A Firework of H2 Knots in the planetary nebula NGC 7293 (The Helix Nebula)
Metadata[+] Show full item record
We present a deep and wide field-of-view (4 × 7 ) image of the planetary nebula (PN) NGC 7293 (the Helix Nebula) in the 2.12 μm H2 v = 1 → 0 S(1) line. The excellent seeing (0. 4) at the Subaru Telescope, allows the details of cometary knots to be examined. The knots are found at distances of 2. 2-6. 4 from the central star (CS). At the inner edge and in the inner ring (up to 4. 5 from the CS), the knot often show a “tadpole” shape, an elliptical head with a bright crescent inside and a long tail opposite to the CS. In detail, there are variations in the tadpole shapes, such as narrowing tails, widening tails, meandering tails, or multipeaks within a tail. In the outer ring (4. 5-6. 4 from the CS), the shapes are more fractured, and the tails do not collimate into a single direction. The transition in knot morphology from the inner edge to the outer ring is clearly seen. The number density of knots governs the H2 surface brightness in the inner ring: H2 exists only within the knots. Possible mechanisms which contribute to the shaping of the knots are discussed, including photoionization and streaming motions. A plausible interpretation of our images is that inner knots are being overrun by a faster wind, but that this has not (yet) reached the outer knots. Based on H2 formation and destruction rates, H2 gas can survive in knots from formation during the late asymptotic giant branch phase throughout the PN phase. These observations provide new constraints on the formation and evolution of knots, and on the physics of molecular gas embedded within ionized gas.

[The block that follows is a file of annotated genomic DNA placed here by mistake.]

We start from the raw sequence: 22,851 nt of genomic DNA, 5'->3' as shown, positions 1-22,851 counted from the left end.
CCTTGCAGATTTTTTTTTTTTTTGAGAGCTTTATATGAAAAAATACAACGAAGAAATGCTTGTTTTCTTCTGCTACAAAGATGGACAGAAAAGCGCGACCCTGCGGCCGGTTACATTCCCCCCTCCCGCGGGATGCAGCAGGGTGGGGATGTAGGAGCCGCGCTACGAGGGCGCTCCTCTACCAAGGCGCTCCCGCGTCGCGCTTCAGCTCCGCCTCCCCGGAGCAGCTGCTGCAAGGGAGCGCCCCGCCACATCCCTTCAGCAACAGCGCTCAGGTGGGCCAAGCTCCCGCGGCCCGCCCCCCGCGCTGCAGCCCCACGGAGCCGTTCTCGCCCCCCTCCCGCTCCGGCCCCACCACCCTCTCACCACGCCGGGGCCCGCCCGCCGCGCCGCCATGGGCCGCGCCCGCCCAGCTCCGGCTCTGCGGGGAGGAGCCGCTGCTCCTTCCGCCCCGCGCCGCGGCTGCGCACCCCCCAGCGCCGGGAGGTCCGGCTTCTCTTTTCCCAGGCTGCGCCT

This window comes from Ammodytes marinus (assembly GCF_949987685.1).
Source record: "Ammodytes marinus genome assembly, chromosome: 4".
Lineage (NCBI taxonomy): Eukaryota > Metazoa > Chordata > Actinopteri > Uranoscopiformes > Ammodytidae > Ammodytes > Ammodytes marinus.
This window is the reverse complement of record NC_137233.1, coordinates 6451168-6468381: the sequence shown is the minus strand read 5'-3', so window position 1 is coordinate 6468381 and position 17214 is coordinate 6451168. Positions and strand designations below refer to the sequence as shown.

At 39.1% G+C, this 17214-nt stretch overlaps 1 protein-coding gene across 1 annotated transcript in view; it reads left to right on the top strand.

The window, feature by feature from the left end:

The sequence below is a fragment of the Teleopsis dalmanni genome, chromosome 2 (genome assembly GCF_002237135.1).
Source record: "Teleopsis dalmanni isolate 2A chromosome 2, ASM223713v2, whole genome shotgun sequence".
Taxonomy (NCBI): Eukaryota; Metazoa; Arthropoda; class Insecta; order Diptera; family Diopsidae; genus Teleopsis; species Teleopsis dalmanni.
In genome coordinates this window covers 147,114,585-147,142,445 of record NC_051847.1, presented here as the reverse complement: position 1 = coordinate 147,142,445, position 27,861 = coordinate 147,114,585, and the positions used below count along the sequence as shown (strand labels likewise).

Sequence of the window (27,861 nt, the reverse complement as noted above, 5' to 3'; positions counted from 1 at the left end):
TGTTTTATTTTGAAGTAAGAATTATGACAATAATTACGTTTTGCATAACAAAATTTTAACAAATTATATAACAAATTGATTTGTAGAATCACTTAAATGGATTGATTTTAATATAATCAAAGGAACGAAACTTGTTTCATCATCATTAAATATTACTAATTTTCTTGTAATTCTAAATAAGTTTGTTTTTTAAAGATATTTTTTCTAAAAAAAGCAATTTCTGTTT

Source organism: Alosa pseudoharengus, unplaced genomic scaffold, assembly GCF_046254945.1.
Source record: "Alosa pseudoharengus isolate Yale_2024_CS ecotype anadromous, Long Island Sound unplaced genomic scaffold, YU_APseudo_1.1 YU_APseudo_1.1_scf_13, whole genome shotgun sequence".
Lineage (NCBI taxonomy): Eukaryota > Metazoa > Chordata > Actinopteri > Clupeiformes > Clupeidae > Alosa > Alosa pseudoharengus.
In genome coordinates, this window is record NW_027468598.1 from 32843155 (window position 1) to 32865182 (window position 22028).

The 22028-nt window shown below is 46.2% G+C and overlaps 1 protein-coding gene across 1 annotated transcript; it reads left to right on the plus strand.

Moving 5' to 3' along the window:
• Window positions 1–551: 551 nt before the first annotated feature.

The Astrophysical Journal, 700:1067-1077, 2009 August 1